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Department of Chemistry

 

I am currently a PhD Student in the Althorpe group at the Department of Chemistry, University of Cambridge. Our research is in the field of quantum chemical dynamics — we investigate the motion of atomic nuclei.

We are a theoretical and a computational group interested in the development of new computational methods for chemical dynamics and physical theories underlying them. The most recent theory originating in our group is the theory of Matsubara dynamics, due to Hele, Willatt, Muolo and Althorpe.1 It combines exact quantum statistics with classical dynamics making it one of the best descriptions for calculation of quantum time correlation functions. However, the complex phase present in this theory makes it impractical as method, when implemented naively. Nevertheless, Matsubara dynamics is a rigorous theory underpinning most other path integral based chemical dynamics methods, like Ring Polymer Molecular Dynamics (RPDM) and Centroid Molecular Dynamics (CMD). It has already proved useful in the development of new practical methods with the recent introduction of Quasi-Centroid Molecular Dynamics (QCMD) by Trenins and Althorpe.2 For more information see our group website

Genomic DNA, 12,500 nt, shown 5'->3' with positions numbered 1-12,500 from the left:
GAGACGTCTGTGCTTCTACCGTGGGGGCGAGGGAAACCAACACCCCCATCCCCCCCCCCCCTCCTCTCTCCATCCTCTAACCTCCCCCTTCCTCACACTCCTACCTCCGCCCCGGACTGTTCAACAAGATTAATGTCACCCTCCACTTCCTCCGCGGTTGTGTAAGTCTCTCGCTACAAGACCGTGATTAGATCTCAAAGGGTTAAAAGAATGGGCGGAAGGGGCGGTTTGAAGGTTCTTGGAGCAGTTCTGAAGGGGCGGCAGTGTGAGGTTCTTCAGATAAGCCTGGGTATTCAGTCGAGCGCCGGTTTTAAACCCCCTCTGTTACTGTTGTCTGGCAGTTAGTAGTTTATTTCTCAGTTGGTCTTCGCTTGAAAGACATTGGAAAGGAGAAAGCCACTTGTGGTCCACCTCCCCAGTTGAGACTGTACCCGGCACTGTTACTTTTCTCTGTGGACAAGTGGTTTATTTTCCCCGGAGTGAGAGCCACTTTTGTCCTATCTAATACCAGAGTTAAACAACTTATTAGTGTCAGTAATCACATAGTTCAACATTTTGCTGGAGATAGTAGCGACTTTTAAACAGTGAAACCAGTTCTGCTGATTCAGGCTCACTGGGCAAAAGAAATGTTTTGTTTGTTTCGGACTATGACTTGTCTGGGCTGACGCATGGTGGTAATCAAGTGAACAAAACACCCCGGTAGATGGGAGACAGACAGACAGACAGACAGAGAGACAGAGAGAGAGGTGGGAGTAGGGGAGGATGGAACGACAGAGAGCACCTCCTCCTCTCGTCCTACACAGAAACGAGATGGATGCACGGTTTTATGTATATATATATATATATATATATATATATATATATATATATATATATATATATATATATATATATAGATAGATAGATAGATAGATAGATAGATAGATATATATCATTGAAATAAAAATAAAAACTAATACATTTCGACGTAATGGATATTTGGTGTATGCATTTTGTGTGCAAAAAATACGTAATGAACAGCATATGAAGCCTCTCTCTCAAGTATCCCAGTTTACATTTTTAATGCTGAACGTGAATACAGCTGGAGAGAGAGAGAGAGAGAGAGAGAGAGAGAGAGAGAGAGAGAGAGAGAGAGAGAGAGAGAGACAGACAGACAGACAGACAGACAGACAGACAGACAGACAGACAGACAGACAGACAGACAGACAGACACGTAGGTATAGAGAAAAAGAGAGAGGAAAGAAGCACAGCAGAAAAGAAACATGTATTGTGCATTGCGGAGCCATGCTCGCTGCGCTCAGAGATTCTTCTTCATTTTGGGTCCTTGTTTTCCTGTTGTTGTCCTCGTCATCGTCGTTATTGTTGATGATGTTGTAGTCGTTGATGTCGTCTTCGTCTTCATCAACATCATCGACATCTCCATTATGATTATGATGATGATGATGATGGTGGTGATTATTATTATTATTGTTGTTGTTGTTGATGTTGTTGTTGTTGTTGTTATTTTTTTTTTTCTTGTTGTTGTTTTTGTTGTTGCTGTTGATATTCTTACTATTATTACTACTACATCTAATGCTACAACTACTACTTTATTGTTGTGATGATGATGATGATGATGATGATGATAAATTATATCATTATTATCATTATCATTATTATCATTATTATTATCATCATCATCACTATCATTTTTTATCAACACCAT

In my PhD I focus on the chemical dynamics of systems attached to baths. Baths are used as simplified models of the environment of the calculated system. In the first year of my PhD I worked on the Hierarchical Equations of Motion (HEOM), which is a method that allows numerically exact time propagation of a system attached to a harmonic bath. Some of my results can be found in my first-year report. Now I am working on a method of introducing a bath into Matsubara dynamics simulations.

For more information, see my personal website.

Faraday Discussion 2019
Quantum effects in complex systems Faraday Discussion 2019

  1. T. J. H. Hele, M. J. Willatt, A. Muolo and S. C. Althorpe, J. Chem. Phys., 2015, 142, 134103, doi: 10.1063/1.4916311 

  2. G. Trenins, M. J. Willatt and S. C. Althorpe, J. Chem. Phys., 2019, 151, 054109, doi: 10.1063/1.5100587 

Research Group

Telephone number

01223 336353 (shared)

Email address

ap837@cam.ac.uk